Fun fact: There is a strict 12 knots speed limit through central London which means you travel at only around 13mph before they can really put their foot down.

St Paul’s Cathedral

If I told you how long the queue usually is to get inside St Paul’s, you wouldn’t believe me because this morning no one is here. It’s unreal. It’s surreal! 

At 9.30am the guides shuffle around in the background, a cleaner mops the floor under the dome – he gets in most of my photos actually.

I learn how this Cathedral has been the backdrop of London for hundreds of years – even before this iconic design, famously rebuilt by Sir Christopher Wren after the Great Fire of London in 1666. There are two important bells: Great Paul and Great Tom, which will toll when a member of the royal family dies.

The audio guide also talks me through the artwork, the architecture, the weddings, the memorials and the bodies that lie deep in the crypt. Wren of course is buried here. He died aged 90 in 1723. St Paul lies in Rome.

Then I gladly step upstairs into the dome and outside to the Stone Gallery for a 360-degree panorama of London. It was worth the winding 367 steps – whew – the view is heaven.

Cost: The tour is £17 if you book online, £20 if you turn up on the day. Check the site.

A spell-binding organ recital takes place every Sunday. It’s free to go inside to listen. The doors open at 4.30pm and it lasts about half an hour.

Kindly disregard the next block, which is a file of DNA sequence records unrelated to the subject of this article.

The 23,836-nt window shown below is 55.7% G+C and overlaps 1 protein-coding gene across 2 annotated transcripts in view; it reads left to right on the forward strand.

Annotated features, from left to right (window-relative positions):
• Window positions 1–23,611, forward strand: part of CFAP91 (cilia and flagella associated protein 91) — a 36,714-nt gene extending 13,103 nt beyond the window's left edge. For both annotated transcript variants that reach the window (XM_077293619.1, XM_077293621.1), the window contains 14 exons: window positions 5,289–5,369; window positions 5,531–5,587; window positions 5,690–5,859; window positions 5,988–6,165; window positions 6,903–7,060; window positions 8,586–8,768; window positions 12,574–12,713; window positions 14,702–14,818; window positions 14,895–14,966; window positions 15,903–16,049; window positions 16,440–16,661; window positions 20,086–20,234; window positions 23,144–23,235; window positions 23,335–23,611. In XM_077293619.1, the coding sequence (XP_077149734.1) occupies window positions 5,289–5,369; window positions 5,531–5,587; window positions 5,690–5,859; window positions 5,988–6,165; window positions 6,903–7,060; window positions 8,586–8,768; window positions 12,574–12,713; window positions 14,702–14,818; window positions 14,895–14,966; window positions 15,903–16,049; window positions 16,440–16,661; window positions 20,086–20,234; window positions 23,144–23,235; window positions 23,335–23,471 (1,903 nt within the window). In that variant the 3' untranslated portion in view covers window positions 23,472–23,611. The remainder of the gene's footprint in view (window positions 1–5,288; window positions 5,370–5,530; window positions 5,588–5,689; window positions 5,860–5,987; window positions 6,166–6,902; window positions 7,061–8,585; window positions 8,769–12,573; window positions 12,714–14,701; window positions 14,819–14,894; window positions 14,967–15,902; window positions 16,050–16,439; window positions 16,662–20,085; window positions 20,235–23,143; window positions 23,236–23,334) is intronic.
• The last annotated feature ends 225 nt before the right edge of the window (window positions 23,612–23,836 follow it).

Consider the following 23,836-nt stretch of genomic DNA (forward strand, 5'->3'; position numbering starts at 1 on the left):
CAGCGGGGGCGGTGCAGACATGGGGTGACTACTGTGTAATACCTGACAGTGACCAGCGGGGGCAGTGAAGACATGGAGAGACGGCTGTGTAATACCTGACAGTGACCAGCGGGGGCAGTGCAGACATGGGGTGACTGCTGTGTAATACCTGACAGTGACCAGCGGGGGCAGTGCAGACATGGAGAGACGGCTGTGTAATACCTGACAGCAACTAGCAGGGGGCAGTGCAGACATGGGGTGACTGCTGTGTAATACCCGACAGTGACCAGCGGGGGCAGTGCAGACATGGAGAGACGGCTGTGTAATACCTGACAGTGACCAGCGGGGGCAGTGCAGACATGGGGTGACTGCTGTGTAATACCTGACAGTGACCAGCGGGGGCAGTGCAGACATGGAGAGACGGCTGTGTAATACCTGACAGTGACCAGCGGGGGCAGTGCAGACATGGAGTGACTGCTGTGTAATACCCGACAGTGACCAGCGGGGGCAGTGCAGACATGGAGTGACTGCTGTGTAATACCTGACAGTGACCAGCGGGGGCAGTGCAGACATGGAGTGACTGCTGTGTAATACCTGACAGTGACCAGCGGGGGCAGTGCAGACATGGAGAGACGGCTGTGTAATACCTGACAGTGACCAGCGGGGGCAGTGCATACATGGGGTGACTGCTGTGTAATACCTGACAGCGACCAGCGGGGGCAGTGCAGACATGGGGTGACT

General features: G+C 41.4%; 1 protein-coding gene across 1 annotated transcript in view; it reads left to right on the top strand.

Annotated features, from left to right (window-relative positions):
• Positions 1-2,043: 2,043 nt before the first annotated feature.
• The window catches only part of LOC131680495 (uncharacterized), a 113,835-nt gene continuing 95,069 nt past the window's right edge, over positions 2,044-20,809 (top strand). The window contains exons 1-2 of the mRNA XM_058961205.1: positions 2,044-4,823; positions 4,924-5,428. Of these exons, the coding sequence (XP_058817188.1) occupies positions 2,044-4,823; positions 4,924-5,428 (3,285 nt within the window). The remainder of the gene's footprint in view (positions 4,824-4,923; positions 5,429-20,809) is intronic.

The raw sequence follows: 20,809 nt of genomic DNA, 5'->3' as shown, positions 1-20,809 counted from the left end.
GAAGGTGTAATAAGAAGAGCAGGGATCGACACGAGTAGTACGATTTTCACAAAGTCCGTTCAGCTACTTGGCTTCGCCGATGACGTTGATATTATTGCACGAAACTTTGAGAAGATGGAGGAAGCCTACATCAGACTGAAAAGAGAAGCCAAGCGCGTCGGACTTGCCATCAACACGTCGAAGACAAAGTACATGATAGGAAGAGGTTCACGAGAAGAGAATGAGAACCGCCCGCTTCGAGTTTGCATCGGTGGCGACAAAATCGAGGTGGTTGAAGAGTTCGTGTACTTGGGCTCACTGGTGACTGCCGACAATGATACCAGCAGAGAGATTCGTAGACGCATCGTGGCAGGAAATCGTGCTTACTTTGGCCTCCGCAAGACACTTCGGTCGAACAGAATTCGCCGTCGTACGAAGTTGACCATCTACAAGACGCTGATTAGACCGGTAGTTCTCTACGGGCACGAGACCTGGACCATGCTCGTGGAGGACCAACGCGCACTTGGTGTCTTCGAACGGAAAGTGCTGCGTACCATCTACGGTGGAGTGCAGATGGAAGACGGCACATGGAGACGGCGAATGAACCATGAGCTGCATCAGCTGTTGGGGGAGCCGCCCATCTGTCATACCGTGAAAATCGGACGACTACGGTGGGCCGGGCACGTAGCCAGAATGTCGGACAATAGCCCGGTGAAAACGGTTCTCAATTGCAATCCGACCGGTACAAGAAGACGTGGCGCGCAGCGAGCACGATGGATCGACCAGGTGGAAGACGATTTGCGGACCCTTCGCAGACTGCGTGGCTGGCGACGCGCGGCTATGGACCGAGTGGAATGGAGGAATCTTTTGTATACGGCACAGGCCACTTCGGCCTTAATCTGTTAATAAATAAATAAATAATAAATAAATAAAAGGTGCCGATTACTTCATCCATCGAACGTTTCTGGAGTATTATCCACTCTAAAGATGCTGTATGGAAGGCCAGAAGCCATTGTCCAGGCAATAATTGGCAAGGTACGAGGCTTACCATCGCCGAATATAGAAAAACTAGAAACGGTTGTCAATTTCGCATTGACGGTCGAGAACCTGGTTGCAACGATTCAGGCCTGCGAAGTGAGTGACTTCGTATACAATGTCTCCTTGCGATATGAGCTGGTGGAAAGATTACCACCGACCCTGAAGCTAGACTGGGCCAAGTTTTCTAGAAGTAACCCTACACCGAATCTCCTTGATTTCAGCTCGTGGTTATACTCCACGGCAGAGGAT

Coronavirus guidance: If you arrive on the day, they’ll take your name and phone number for track and tracing. There’s hand sanitiser at the entrance and you’ll be expected to wear a face mask throughout the visit.

The Whispering Gallery was closed due to Covid.

Fun fact: The Cathedral has ghosts. There have been many strange goings-on and sightings over the centuries including moving furniture and even today the hauntings go on!

Museum of London

This place will give you a good idea of what’s been going on in London since….the Flintstones! 

The museum is laid out in a timeline and starts way back, well before the Romans arrived about 2,000 years ago. At the beginning there are archeological finds from when life was about stone, spears and survival.

As you move through the exhibition and into the last few hundred years, it comes alive and more engaging with an abundance of artefacts from the wars, displays of bygone fashions and a replica market.

A great bonus is that once you’re back outside, the museum stands beside a well-preserved piece of the ancient Roman wall, which once enclosed the square mile – today it’s the City of London.

While parts of of the wall have vanished over the centuries, small areas have been rebuilt and preserved. This is easily one of the oldest sites in London at almost 2,000 years old. Should be the eighth wonder of the world! (In case you’re wondering the Tower of London is 1,000 years old; Stonehenge is 5,000 years old).

Chalkmarks Roman wall London
Part of the Roman Wall along London Wall

Cost: Free

Coronavirus guidance: Visitors hare required to wear masks during their entire visit. There is a lot of hand sanitiser dispensers around the museum. To allow for social distancing some small areas have been closed off . Visitors must book a time slot for their visit.

Fun fact: This museum is always moving: it’s currently at London Wall but it’s been at Kensington Palace, Lancaster House and the Docklands.In the next year or two, it’ll be on the move again – down the road to the famous and 800-year-old Smithfield Market.